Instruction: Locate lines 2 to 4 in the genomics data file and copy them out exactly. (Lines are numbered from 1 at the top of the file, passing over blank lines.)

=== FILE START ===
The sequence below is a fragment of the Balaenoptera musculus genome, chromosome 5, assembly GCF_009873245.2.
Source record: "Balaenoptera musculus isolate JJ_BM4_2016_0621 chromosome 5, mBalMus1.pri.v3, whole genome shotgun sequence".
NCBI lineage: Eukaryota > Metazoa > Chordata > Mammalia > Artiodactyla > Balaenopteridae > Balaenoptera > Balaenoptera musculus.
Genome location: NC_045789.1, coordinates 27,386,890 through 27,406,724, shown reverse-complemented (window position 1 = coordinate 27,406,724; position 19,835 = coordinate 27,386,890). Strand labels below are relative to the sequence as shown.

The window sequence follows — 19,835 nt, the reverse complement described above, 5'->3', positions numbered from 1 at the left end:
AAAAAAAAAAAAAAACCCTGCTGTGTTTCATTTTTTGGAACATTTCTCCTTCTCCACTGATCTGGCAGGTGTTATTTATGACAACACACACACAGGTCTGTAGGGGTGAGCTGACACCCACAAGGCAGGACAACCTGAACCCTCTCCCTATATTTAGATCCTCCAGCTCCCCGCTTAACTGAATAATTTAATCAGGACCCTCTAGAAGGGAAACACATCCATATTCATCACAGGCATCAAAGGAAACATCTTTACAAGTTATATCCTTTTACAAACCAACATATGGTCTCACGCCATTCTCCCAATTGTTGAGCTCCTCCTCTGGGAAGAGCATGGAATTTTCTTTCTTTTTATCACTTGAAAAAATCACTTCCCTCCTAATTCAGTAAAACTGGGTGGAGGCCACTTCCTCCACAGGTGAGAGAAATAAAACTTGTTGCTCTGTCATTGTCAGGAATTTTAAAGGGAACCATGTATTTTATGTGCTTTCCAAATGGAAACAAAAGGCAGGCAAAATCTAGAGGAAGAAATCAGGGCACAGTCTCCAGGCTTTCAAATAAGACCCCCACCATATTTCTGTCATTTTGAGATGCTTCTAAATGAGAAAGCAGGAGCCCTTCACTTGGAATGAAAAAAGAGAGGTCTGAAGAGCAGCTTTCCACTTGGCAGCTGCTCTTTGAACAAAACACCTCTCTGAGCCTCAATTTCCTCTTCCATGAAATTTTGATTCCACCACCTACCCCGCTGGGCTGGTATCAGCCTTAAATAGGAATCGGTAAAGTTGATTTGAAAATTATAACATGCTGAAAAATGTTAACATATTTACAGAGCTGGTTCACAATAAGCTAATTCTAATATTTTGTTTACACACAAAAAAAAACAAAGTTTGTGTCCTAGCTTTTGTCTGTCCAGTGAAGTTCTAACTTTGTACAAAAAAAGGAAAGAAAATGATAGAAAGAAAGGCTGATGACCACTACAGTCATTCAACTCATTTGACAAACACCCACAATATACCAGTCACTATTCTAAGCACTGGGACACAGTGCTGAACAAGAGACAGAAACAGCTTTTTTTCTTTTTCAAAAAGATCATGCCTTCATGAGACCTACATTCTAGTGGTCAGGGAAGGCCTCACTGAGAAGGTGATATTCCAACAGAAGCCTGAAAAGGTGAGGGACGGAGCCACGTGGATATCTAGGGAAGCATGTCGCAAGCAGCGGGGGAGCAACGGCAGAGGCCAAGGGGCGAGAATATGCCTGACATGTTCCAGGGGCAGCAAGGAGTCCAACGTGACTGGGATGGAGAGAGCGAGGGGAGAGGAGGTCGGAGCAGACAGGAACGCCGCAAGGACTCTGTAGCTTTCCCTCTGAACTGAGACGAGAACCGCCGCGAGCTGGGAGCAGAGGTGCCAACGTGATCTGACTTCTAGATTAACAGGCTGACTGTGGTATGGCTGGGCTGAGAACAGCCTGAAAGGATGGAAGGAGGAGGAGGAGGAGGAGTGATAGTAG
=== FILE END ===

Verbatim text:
Source record: "Balaenoptera musculus isolate JJ_BM4_2016_0621 chromosome 5, mBalMus1.pri.v3, whole genome shotgun sequence".
NCBI lineage: Eukaryota > Metazoa > Chordata > Mammalia > Artiodactyla > Balaenopteridae > Balaenoptera > Balaenoptera musculus.
Genome location: NC_045789.1, coordinates 27,386,890 through 27,406,724, shown reverse-complemented (window position 1 = coordinate 27,406,724; position 19,835 = coordinate 27,386,890). Strand labels below are relative to the sequence as shown.